Tuesday, September 21, 2010

Moving to a new ( small) town

The last post was about the bright future in the small towns, and the huge potential they carry. Here I would like to ramify about some things you SHOULD look while moving to a new city.

After shifting to hubli, and getting my stuff too transferred from Bangalore, the first thing I did was Unpack ( obviously). Set up my virgin house with whatever little I had, and head straight to Big Bazaar ( yes, hubli has one!) to fill up the rest of the house.

Although moving sucks, it doesn’t end when you finish unpacking the boxes, and getting more stuff then and there and unpacking it. Every body needs to find certain spots (and a few people) in a new city to make his own.

There are some things that one should always look down while moving to a new city.
    BARS – These are the places you have the chance to network, hook up, set a date and in short do everything to start your social life. Alas! Hubli just has these shady bars, where you have the overgrown uncles and frustrated sales people, frustiyaying about their bosses. No chick around. But well, Networking is not all about finding chicks. Is it?

Food spots – As a bachelor, in spite of having a microwave and all the necessary amenities in the kitchen, you would never ever cook on time. Very important to eat a full satisfying meal atleast once in a day. Go find about all the good eating out places ( being Hubli, by all I don’t mean many!) and ensure your daily bread and cereals are taken care for.

 Coffee house – While initially moving in, I did not expect a decent coffee place where I could hang out in the evening. Hubli surprisingly has a CCD( yes, they have managed to get a franchise even here). This is the place, where you need to go to get rid of your loneliness and in your quest to see some live people, and also to give rest to your Facebook and google talk account for some time. Accept it, humans do need live interaction with other humans. Not to talk about the prospects of hooking up with some one.(  here I drift again!)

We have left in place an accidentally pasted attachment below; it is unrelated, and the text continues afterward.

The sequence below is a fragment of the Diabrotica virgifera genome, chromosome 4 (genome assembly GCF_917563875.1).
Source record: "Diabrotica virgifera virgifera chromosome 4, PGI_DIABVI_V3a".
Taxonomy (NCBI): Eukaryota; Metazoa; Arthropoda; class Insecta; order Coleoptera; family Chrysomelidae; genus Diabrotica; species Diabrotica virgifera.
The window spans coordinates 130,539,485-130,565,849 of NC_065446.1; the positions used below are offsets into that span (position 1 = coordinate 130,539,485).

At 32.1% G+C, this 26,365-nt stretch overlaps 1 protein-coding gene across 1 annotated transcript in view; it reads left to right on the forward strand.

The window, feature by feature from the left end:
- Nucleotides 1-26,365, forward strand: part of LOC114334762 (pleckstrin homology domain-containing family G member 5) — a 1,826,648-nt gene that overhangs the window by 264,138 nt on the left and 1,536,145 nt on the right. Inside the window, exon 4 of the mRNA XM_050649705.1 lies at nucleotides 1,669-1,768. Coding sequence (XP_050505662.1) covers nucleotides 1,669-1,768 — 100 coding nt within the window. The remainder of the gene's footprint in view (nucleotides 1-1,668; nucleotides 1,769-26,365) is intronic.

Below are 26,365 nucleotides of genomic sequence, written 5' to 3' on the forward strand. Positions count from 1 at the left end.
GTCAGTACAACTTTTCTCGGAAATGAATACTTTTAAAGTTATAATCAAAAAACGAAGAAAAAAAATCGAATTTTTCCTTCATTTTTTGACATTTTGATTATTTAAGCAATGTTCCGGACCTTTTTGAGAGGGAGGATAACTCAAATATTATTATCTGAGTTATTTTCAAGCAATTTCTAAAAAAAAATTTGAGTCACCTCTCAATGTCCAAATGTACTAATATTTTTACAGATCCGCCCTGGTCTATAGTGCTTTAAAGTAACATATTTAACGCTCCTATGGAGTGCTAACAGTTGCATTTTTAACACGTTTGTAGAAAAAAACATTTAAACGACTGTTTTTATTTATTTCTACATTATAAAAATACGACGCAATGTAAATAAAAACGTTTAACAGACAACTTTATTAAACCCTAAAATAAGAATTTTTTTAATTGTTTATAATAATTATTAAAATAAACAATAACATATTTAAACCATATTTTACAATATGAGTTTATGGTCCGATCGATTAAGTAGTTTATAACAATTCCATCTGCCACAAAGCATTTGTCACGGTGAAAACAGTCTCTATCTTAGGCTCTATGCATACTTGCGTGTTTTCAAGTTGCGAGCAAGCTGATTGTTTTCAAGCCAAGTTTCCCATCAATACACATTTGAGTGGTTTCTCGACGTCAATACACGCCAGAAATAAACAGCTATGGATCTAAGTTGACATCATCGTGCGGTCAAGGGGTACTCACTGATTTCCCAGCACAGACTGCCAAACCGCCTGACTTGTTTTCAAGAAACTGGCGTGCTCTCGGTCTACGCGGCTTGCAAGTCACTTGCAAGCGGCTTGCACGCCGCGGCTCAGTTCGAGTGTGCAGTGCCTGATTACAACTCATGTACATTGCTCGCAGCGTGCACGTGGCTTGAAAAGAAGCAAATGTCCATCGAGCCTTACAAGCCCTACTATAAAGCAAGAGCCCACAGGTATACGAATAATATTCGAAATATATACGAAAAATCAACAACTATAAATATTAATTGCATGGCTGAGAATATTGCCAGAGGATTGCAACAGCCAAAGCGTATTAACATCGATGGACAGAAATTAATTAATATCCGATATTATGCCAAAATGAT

Impressing ladies place – You never know when you get lucky, or when you be able to score. So do find out about the existing parks and “local sight seeing places converted to lover’s parks” around your town. Even if you don’t find anyone like me, you can always go there to see other happy people and just dive into the beautiful memories you would have had till you were shifted here. ( yeah, CCD will get boring after a point of time!)
GYM – If you are lonely, staying alone in a big city, the Gym would be your only partner, and this applies to small towns too. Hubli has a talwalkars( yippee!!). This is the place where you start your not-so-social day.

Many other things I might have missed out,  which I would keep updating you as I go through this exciting journey called “ Living in the fortune!”

Monday, September 20, 2010

Small towns

After a lot of random posts, I think it is my moral duty to update you of my presence. I have recently ( last month) shifted to Hubli ( a small town in north Karnataka) and am operating from here, selling more and more candy.
This is the first time that I am actually living out of a small town, and in spite of all the disadvantages in terms of lack of exposure, people, company, hang out places, etc.. small towns have their own charm. TO begin with, your expenses go down drastically. Many other things like, getting to be in the heart of the country and trying to understand their aspirations and dreams from a close quarter, learning where the people like spending money, and ultimately what really drives them – drives the Indian economy.
After spending a little over a month, by actually living amidst such circumstances, my respect for the late C.K. Prahlad has gone up by notches, and I totally subscribe to the idea of Fortune at the bottom of the pyramid. The fortune is here, and the future growth of the country is going to be from here. No second thoughts about it. Any one who gets their small town strategy right, will crack it.